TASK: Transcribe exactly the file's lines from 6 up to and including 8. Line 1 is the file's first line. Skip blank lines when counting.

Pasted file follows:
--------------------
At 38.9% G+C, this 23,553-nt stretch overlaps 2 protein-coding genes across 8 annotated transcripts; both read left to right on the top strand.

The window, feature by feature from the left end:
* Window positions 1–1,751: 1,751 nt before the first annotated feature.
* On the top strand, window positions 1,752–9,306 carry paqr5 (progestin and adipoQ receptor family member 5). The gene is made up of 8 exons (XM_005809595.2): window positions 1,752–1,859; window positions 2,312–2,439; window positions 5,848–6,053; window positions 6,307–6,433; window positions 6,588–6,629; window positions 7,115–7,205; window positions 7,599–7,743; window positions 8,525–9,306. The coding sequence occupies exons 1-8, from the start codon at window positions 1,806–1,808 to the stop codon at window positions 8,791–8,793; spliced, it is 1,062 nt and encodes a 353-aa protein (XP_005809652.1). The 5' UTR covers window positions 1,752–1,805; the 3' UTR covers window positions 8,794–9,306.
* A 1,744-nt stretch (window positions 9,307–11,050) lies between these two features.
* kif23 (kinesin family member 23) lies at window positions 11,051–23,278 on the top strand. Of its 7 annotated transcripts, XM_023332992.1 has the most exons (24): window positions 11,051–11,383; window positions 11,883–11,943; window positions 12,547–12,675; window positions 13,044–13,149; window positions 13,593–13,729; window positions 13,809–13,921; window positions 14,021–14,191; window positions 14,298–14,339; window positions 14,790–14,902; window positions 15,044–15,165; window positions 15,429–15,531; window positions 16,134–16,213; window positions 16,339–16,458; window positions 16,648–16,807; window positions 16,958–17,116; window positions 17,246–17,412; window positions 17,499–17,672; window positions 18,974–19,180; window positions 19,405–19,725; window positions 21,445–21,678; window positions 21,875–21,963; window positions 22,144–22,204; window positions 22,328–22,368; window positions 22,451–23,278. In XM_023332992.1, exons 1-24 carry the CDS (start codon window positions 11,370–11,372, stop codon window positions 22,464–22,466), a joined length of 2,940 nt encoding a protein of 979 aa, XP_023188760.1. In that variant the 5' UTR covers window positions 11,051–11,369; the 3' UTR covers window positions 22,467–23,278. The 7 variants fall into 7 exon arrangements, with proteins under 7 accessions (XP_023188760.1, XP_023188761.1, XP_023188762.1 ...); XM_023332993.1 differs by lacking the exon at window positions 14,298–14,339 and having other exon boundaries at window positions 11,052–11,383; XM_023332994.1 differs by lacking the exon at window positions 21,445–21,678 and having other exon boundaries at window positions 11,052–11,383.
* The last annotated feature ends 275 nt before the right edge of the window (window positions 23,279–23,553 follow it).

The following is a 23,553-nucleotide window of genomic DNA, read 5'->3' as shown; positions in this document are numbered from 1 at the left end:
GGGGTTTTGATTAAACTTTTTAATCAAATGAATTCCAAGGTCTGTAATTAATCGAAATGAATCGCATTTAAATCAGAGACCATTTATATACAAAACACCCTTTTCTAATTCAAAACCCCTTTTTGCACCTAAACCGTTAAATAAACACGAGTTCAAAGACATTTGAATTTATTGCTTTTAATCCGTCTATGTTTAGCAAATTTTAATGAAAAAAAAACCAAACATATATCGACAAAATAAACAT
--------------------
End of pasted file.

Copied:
* kif23 (kinesin family member 23) lies at window positions 11,051–23,278 on the top strand. Of its 7 annotated transcripts, XM_023332992.1 has the most exons (24): window positions 11,051–11,383; window positions 11,883–11,943; window positions 12,547–12,675; window positions 13,044–13,149; window positions 13,593–13,729; window positions 13,809–13,921; window positions 14,021–14,191; window positions 14,298–14,339; window positions 14,790–14,902; window positions 15,044–15,165; window positions 15,429–15,531; window positions 16,134–16,213; window positions 16,339–16,458; window positions 16,648–16,807; window positions 16,958–17,116; window positions 17,246–17,412; window positions 17,499–17,672; window positions 18,974–19,180; window positions 19,405–19,725; window positions 21,445–21,678; window positions 21,875–21,963; window positions 22,144–22,204; window positions 22,328–22,368; window positions 22,451–23,278. In XM_023332992.1, exons 1-24 carry the CDS (start codon window positions 11,370–11,372, stop codon window positions 22,464–22,466), a joined length of 2,940 nt encoding a protein of 979 aa, XP_023188760.1. In that variant the 5' UTR covers window positions 11,051–11,369; the 3' UTR covers window positions 22,467–23,278. The 7 variants fall into 7 exon arrangements, with proteins under 7 accessions (XP_023188760.1, XP_023188761.1, XP_023188762.1 ...); XM_023332993.1 differs by lacking the exon at window positions 14,298–14,339 and having other exon boundaries at window positions 11,052–11,383; XM_023332994.1 differs by lacking the exon at window positions 21,445–21,678 and having other exon boundaries at window positions 11,052–11,383.
* The last annotated feature ends 275 nt before the right edge of the window (window positions 23,279–23,553 follow it).

The following is a 23,553-nucleotide window of genomic DNA, read 5'->3' as shown; positions in this document are numbered from 1 at the left end: